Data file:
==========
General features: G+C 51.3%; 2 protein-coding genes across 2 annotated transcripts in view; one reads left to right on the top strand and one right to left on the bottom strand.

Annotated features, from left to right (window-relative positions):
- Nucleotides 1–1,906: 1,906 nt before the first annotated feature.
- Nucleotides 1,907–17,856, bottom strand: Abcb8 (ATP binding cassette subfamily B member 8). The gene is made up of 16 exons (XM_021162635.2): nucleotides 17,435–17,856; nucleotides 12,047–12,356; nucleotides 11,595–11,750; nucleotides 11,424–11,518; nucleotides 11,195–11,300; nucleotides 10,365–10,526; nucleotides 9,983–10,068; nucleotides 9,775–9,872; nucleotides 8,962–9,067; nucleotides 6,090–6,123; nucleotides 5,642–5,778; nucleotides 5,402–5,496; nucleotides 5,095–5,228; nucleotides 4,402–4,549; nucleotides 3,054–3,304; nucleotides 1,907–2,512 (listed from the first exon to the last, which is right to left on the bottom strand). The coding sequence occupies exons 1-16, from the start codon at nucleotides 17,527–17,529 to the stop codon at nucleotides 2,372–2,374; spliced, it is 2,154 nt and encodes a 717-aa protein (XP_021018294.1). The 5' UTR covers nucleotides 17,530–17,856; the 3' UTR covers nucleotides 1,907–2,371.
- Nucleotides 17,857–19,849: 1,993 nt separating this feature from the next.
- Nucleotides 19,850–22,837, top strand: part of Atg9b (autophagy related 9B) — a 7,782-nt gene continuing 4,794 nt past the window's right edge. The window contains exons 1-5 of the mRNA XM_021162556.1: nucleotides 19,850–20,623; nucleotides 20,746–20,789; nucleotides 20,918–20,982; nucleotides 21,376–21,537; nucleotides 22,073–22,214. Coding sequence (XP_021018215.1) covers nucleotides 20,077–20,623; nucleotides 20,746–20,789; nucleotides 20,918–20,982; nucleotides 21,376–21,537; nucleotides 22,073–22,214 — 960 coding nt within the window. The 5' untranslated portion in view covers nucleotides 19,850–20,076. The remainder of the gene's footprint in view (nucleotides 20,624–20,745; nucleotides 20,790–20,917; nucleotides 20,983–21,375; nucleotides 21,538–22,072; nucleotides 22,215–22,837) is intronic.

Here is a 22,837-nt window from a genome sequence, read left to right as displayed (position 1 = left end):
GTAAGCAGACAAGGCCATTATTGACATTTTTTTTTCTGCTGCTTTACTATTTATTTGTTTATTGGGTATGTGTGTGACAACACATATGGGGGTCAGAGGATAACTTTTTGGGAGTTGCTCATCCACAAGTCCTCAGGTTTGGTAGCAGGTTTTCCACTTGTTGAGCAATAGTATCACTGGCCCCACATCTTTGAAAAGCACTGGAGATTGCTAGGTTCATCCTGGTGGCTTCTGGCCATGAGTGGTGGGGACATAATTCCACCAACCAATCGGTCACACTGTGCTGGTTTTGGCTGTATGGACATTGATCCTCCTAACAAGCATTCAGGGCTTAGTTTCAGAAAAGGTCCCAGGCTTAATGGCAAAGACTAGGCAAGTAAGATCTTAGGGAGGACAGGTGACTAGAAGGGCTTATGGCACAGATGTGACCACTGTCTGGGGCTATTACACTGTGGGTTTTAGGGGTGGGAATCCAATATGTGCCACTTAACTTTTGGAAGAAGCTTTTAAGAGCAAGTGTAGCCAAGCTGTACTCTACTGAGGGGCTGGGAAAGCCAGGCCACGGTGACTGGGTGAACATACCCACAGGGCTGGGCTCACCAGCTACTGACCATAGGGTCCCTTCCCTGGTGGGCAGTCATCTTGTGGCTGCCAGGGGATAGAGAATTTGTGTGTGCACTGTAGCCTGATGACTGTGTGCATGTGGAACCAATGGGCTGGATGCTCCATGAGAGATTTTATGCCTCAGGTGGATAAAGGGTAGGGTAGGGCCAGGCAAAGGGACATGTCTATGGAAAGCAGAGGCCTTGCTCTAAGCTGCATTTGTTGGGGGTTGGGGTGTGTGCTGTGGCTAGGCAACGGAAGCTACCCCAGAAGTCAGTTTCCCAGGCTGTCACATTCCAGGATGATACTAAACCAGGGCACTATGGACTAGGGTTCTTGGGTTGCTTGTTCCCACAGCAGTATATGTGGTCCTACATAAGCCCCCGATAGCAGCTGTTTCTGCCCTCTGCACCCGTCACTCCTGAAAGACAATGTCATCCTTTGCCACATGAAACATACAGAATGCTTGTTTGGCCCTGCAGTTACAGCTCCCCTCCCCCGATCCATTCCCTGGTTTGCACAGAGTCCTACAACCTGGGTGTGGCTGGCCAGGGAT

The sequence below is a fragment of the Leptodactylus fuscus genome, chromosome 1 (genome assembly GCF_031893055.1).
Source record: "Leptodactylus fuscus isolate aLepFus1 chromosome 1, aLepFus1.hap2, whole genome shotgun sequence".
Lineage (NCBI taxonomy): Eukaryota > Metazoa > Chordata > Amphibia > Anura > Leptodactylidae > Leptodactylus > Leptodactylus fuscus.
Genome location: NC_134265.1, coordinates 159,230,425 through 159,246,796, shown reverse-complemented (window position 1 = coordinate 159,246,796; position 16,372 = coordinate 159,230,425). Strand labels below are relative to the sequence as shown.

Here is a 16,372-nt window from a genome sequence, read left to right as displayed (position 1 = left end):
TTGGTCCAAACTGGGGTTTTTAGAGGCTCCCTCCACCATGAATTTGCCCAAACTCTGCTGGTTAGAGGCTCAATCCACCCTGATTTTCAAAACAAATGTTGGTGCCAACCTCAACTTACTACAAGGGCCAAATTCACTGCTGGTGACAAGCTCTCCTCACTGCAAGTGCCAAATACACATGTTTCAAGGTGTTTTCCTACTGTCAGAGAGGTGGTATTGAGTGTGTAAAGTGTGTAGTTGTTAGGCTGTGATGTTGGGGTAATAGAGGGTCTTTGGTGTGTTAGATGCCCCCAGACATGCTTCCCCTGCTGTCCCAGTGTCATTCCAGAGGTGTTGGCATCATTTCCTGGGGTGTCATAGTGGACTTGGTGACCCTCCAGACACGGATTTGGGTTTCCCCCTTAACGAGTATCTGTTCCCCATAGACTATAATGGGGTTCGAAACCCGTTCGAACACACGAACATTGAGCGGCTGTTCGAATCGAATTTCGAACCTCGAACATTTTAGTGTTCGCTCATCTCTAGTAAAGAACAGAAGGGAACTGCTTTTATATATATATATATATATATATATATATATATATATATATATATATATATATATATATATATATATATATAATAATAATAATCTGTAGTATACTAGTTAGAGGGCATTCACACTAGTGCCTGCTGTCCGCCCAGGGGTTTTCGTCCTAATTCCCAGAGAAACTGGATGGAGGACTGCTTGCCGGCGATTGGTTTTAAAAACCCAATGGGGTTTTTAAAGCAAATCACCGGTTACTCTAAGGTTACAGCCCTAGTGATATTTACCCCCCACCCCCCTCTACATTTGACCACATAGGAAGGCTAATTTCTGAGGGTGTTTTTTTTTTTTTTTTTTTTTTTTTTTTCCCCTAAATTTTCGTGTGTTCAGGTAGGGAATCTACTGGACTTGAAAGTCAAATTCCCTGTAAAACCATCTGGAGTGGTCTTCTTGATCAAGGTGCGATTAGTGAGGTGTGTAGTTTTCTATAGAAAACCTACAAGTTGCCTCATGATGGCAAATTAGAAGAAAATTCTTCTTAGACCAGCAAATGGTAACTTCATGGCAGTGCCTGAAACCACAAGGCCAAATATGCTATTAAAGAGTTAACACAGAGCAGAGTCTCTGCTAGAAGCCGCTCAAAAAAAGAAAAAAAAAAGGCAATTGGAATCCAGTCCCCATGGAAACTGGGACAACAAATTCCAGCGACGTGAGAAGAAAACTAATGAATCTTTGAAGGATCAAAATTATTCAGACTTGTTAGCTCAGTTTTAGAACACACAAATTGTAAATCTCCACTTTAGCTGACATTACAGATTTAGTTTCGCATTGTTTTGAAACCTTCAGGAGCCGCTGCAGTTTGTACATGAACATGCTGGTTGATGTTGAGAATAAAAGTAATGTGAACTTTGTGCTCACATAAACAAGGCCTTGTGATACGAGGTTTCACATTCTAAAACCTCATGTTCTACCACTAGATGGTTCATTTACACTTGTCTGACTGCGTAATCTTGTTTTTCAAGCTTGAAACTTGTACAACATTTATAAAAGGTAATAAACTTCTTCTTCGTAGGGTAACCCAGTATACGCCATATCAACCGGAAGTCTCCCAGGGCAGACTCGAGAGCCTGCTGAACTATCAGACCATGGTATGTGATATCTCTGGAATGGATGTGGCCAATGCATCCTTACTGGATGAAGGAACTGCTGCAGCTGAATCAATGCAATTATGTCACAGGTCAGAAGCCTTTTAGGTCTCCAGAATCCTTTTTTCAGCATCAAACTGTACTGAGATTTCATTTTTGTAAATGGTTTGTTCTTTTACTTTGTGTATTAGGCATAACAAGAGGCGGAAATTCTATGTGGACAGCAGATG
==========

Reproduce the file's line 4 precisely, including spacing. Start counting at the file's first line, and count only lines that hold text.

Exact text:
- Nucleotides 1,907–17,856, bottom strand: Abcb8 (ATP binding cassette subfamily B member 8). The gene is made up of 16 exons (XM_021162635.2): nucleotides 17,435–17,856; nucleotides 12,047–12,356; nucleotides 11,595–11,750; nucleotides 11,424–11,518; nucleotides 11,195–11,300; nucleotides 10,365–10,526; nucleotides 9,983–10,068; nucleotides 9,775–9,872; nucleotides 8,962–9,067; nucleotides 6,090–6,123; nucleotides 5,642–5,778; nucleotides 5,402–5,496; nucleotides 5,095–5,228; nucleotides 4,402–4,549; nucleotides 3,054–3,304; nucleotides 1,907–2,512 (listed from the first exon to the last, which is right to left on the bottom strand). The coding sequence occupies exons 1-16, from the start codon at nucleotides 17,527–17,529 to the stop codon at nucleotides 2,372–2,374; spliced, it is 2,154 nt and encodes a 717-aa protein (XP_021018294.1). The 5' UTR covers nucleotides 17,530–17,856; the 3' UTR covers nucleotides 1,907–2,371.